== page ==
In the early part of this century there was a lot going on in Bloomington and in this valley. A gas station was located just down the road by Clubhouse Drive and the road itself was the Dixie Highway, a main thoroughfare that was routed through Bloomington in 1915 and completed in 1917. Picture travelers stopping here under the trees to take a break from the car, throw rocks, and wade in the creek. They would even dip from the creek to fill their vehicle's radiators, and drive into the creek itself to wash their cars before they continued on to destinations like Chicago and French Lick. 


There was also a slaughterhouse located in this valley, as well as a raucous dance hall with a somewhat questionable reputation. Members of our fledgling Park Board had a lot of conversations with the State Board of Health and the then Department of Conservation over effluent and other detritus that was washing downstream into Cascade Creek.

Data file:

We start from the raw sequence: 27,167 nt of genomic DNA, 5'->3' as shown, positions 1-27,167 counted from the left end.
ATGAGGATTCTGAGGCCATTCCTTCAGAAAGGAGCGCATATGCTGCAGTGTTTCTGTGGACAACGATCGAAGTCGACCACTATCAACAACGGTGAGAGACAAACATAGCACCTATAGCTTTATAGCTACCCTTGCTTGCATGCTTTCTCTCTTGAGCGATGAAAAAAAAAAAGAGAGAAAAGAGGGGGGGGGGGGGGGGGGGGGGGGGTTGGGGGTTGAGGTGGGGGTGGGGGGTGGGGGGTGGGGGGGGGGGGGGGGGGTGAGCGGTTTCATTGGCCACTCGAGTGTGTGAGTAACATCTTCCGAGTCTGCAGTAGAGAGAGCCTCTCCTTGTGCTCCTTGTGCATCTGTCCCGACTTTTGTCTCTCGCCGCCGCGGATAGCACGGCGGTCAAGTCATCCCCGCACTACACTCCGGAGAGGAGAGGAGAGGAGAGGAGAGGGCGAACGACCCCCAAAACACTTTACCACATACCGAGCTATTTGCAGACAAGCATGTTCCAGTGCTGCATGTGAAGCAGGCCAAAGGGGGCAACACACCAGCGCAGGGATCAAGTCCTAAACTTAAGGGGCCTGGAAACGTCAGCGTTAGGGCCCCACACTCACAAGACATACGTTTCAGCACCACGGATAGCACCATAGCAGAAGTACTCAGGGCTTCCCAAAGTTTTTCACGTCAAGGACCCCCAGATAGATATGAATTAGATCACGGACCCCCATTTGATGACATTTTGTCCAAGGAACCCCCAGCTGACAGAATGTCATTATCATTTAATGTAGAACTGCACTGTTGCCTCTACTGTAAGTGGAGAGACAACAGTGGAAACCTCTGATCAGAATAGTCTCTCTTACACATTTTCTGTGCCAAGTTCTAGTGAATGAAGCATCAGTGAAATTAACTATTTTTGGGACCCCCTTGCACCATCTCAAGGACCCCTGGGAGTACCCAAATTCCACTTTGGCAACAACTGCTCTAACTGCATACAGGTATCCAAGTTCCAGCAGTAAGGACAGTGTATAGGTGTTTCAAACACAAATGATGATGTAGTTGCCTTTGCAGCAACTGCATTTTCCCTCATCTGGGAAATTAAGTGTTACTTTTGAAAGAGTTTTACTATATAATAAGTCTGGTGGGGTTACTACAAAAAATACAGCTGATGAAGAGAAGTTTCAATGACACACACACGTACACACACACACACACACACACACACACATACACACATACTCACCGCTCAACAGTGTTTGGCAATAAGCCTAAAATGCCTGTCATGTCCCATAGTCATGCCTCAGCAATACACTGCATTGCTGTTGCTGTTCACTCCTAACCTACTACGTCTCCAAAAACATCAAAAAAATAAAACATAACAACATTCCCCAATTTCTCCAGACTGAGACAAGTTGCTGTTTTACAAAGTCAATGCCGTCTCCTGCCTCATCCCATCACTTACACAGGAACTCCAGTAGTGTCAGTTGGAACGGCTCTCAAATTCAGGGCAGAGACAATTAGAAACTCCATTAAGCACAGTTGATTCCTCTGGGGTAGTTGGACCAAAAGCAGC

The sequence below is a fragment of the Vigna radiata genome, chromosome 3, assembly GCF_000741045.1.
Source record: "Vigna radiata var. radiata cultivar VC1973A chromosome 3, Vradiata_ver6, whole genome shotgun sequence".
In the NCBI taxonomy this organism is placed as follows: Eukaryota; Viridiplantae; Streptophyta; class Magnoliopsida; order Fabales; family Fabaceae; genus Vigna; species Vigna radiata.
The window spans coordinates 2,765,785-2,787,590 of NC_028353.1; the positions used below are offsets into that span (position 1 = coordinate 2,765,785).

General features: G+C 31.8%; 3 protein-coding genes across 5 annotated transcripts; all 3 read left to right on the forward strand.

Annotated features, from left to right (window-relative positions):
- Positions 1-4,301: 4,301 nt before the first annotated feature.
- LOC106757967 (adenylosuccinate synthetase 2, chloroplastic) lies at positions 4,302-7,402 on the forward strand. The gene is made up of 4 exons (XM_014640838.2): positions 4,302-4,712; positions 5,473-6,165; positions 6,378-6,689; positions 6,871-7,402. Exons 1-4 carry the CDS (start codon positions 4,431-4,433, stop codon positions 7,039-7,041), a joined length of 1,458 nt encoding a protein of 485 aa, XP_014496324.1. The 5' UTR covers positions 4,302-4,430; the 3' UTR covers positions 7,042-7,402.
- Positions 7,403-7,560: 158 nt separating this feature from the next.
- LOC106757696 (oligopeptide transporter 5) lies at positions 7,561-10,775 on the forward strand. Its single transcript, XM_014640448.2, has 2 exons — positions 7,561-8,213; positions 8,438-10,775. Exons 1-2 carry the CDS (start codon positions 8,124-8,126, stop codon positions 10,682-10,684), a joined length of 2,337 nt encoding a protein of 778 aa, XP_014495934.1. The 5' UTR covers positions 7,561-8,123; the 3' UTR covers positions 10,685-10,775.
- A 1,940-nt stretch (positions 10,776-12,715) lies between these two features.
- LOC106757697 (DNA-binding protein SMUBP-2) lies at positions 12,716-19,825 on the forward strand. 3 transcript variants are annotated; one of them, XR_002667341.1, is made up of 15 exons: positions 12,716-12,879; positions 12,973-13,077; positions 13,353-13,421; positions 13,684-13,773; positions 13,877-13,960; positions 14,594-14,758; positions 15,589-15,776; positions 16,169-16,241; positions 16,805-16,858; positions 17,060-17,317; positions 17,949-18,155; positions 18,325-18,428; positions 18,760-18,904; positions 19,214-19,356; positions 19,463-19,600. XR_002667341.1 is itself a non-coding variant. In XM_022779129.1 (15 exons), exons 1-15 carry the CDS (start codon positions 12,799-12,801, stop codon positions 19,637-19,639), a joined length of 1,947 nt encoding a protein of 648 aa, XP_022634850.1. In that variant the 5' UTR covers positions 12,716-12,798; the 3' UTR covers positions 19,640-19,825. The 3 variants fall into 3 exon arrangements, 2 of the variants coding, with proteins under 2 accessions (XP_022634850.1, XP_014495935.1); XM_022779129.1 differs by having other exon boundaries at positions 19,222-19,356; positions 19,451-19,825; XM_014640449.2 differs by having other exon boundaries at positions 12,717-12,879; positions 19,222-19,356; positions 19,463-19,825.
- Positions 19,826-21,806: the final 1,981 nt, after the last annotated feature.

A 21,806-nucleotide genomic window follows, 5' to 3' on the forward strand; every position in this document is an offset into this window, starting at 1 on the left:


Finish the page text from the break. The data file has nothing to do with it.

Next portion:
The dance hall known as Cascade Gardens was destroyed by a fire, and the Park Board finally helped close down slaughterhouse operations. Then the real work began to identify funding and start purchasing small parcels of land all along Cascade valley.  Although the land may have become an official park prior to 1924, our records show there was a dedication ceremony in 1924, for which the park board approved the purchase of $3 worth of cut flowers.


By 1924 the Park Board was turning its sights to potential park land farther south, to the area that is today called the Waldron, Hill and Buskirk Park. 


Although the records show this park was officially named "Cascade Park" - singular Cascade - it was never really called that, and has been known as Cascades Park until the upper part of the park that includes Cascades Golf Course and now the skate park was purchased and developed in the 30s through the 50s.